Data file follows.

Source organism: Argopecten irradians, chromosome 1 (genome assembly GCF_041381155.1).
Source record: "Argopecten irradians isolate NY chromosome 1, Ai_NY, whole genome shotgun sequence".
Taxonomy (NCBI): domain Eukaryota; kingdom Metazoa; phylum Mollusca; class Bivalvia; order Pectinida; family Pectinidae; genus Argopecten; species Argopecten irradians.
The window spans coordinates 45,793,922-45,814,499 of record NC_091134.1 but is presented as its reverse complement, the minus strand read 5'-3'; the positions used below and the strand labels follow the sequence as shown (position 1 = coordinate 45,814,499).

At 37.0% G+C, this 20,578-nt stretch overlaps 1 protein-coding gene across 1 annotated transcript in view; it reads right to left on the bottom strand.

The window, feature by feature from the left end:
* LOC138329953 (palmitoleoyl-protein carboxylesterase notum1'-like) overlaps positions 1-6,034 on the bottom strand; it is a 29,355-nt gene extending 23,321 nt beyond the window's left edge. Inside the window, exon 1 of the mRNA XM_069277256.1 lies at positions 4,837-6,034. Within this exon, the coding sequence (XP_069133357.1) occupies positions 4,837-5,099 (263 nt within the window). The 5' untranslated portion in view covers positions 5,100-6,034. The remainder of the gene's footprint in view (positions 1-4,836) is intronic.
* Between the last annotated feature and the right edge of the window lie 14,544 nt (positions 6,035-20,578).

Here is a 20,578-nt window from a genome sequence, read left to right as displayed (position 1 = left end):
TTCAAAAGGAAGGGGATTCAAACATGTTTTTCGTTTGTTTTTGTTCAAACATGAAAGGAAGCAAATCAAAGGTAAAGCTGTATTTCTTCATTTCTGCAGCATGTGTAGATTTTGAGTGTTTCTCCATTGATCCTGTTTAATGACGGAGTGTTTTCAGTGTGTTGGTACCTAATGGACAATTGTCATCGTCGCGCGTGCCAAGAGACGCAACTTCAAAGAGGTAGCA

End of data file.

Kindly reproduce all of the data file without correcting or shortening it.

Source organism: Argopecten irradians, chromosome 1 (genome assembly GCF_041381155.1).
Source record: "Argopecten irradians isolate NY chromosome 1, Ai_NY, whole genome shotgun sequence".
Taxonomy (NCBI): domain Eukaryota; kingdom Metazoa; phylum Mollusca; class Bivalvia; order Pectinida; family Pectinidae; genus Argopecten; species Argopecten irradians.
The window spans coordinates 45,793,922-45,814,499 of record NC_091134.1 but is presented as its reverse complement, the minus strand read 5'-3'; the positions used below and the strand labels follow the sequence as shown (position 1 = coordinate 45,814,499).

At 37.0% G+C, this 20,578-nt stretch overlaps 1 protein-coding gene across 1 annotated transcript in view; it reads right to left on the bottom strand.

The window, feature by feature from the left end:
* LOC138329953 (palmitoleoyl-protein carboxylesterase notum1'-like) overlaps positions 1-6,034 on the bottom strand; it is a 29,355-nt gene extending 23,321 nt beyond the window's left edge. Inside the window, exon 1 of the mRNA XM_069277256.1 lies at positions 4,837-6,034. Within this exon, the coding sequence (XP_069133357.1) occupies positions 4,837-5,099 (263 nt within the window). The 5' untranslated portion in view covers positions 5,100-6,034. The remainder of the gene's footprint in view (positions 1-4,836) is intronic.
* Between the last annotated feature and the right edge of the window lie 14,544 nt (positions 6,035-20,578).

Here is a 20,578-nt window from a genome sequence, read left to right as displayed (position 1 = left end):
TTCAAAAGGAAGGGGATTCAAACATGTTTTTCGTTTGTTTTTGTTCAAACATGAAAGGAAGCAAATCAAAGGTAAAGCTGTATTTCTTCATTTCTGCAGCATGTGTAGATTTTGAGTGTTTCTCCATTGATCCTGTTTAATGACGGAGTGTTTTCAGTGTGTTGGTACCTAATGGACAATTGTCATCGTCGCGCGTGCCAAGAGACGCAACTTCAAAGAGGTAGCA